9 tips for adding lighting to your outdoor space
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9 tips for adding lighting to your outdoor space

Jul 09, 2023

We spend countless hours tending our gardens and grounds, only to have their beauty temporarily erased each evening when the sun sets. But nightfall doesn’t need to be your yard’s aesthetic downfall. With the right lighting, landscaping can pop and shine in the darkness.

Here are some tips and techniques from experts to help you glow up your garden and make it just as striking at night as it is during the day.

Before hitting the switch on a project like this, check whether your community has any codes to prevent light pollution, such as ordinances that require that all lights be shielded and emit only downward light, or that limit the amount of time lighting may be used. If you’re a DIYer, plan to have a couple of nights free after the installation to observe the lights and adjust the number, placement and intensity of fixtures (if you’re getting a pro to handle the work, this extra time probably won’t be necessary). Going at it alone? It’s useful to have a helper, both for an additional pair of hands while working and a second opinion on placement. And set — and stick to — a budget. Depending on the size of the property, the complexity of the lighting, the types of fixtures being used and whether a professional’s services are required, these projects can be dazzlingly large investments.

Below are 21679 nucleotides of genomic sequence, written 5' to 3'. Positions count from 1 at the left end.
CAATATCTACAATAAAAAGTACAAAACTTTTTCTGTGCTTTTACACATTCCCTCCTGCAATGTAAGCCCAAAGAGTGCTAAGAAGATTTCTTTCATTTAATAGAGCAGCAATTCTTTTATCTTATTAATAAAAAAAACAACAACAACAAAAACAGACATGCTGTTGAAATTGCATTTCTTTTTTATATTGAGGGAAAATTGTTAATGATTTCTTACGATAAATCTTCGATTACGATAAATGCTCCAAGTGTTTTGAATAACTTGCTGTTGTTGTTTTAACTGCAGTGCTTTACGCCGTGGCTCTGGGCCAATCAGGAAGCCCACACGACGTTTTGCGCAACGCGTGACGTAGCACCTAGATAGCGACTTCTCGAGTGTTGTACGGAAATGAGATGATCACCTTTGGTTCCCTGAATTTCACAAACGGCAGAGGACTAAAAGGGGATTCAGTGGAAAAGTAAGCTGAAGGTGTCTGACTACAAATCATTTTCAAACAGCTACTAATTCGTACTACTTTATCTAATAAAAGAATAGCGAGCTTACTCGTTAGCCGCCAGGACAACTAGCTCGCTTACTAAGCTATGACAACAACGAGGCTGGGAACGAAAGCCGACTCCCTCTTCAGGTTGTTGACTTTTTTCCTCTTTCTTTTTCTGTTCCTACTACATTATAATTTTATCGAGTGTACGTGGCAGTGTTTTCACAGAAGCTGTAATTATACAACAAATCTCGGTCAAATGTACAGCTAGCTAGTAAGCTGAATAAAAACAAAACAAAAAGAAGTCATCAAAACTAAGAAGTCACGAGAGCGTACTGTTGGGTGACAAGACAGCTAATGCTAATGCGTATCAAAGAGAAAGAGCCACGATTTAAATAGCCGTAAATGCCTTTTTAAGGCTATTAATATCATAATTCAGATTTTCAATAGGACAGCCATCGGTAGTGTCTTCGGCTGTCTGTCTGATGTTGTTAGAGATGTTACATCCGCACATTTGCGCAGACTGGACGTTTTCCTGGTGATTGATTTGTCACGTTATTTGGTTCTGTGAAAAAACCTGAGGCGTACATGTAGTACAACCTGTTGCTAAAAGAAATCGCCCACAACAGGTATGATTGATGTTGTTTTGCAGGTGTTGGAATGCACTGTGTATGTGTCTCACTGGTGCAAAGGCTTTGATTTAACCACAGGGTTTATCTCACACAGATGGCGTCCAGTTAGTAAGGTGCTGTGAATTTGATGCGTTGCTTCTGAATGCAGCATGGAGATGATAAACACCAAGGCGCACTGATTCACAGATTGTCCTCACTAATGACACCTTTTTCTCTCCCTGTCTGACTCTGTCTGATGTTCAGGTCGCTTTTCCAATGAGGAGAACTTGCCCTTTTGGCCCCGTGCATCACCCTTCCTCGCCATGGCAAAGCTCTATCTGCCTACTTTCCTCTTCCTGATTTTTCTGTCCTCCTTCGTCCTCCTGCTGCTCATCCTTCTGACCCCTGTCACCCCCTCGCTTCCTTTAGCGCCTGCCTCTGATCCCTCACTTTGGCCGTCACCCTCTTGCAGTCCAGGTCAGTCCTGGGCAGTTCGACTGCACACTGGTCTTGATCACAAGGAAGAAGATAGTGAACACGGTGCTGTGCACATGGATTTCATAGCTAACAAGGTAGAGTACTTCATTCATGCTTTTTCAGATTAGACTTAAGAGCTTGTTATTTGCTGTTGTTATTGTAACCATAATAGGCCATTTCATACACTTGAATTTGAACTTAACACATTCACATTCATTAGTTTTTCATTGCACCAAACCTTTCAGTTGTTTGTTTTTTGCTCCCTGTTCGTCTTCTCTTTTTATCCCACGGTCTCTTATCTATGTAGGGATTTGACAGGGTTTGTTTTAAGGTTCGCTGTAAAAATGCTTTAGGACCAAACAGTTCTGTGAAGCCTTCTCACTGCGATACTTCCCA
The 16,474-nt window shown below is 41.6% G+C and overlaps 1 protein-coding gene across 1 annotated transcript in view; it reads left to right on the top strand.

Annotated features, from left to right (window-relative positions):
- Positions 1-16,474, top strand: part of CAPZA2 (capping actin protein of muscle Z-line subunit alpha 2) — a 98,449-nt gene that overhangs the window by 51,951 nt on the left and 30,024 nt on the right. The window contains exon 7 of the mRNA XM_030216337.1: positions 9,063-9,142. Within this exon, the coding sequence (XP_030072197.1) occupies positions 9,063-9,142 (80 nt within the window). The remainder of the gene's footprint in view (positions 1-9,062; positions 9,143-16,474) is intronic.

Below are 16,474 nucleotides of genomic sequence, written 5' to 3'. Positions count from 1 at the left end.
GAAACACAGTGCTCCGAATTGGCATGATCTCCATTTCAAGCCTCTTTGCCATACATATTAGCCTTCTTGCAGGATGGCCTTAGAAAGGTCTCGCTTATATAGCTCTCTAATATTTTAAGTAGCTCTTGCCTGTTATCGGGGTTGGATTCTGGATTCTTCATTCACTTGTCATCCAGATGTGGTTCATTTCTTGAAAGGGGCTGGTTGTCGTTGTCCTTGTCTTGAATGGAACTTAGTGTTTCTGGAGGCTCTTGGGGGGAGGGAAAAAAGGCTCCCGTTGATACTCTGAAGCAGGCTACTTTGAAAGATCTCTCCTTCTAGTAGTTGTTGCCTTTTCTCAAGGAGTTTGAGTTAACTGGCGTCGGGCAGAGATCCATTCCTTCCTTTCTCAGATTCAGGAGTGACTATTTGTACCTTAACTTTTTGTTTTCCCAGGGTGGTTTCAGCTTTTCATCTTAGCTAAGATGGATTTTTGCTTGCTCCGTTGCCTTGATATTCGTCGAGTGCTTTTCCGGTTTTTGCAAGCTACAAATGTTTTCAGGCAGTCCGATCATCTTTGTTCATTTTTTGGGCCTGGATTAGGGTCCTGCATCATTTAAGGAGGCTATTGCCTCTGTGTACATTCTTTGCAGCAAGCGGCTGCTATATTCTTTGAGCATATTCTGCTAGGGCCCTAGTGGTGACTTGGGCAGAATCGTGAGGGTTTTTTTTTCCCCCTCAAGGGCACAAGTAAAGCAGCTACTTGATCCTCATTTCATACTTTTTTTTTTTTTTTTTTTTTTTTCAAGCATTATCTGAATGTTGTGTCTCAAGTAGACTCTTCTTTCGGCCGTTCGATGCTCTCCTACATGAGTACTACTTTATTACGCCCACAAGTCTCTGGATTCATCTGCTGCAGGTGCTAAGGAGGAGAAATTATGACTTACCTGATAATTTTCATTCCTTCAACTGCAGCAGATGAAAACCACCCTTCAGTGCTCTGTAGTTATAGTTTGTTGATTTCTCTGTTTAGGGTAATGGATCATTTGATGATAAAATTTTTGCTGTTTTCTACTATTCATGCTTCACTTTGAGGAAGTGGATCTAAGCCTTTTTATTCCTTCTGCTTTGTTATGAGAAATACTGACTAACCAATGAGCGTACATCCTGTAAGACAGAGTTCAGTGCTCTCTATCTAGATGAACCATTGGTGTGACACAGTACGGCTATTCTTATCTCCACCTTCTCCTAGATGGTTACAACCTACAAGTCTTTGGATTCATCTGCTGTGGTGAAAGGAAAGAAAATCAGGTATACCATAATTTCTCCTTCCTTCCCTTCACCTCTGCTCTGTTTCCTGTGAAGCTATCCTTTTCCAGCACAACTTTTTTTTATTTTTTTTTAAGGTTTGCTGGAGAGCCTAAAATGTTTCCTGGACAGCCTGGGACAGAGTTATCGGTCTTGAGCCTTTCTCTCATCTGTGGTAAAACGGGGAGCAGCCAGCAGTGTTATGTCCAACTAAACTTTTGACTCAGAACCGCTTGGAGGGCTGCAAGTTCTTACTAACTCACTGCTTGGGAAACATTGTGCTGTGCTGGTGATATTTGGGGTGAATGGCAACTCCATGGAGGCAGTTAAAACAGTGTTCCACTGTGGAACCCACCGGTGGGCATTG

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You can tackle the electrical work yourself if you’re using only low-voltage lighting. Paul Gosselin, president of NightScenes Landscape Lighting Professionals in Kingsland, Tex., and author of “The Landscape Lighting Guide” advises that DIYers use 12-volt LED lights, maximum. The project will require some wiring and installing a transformer that gets plugged into an outdoor GFCI outlet, but there’s little chance of getting shocked. Local ordinances may vary, but he advises burying the wiring at least six inches deep. You don’t need to put the wiring inside protective piping unless you’re worried about animals gnawing it. If you want to use high-voltage lighting elements you must hire a licensed electrician or outdoor lighting professional. It can be helpful to engage their services regardless, allowing you to design the look and feel of the lighting while leaving the technical work to the experts.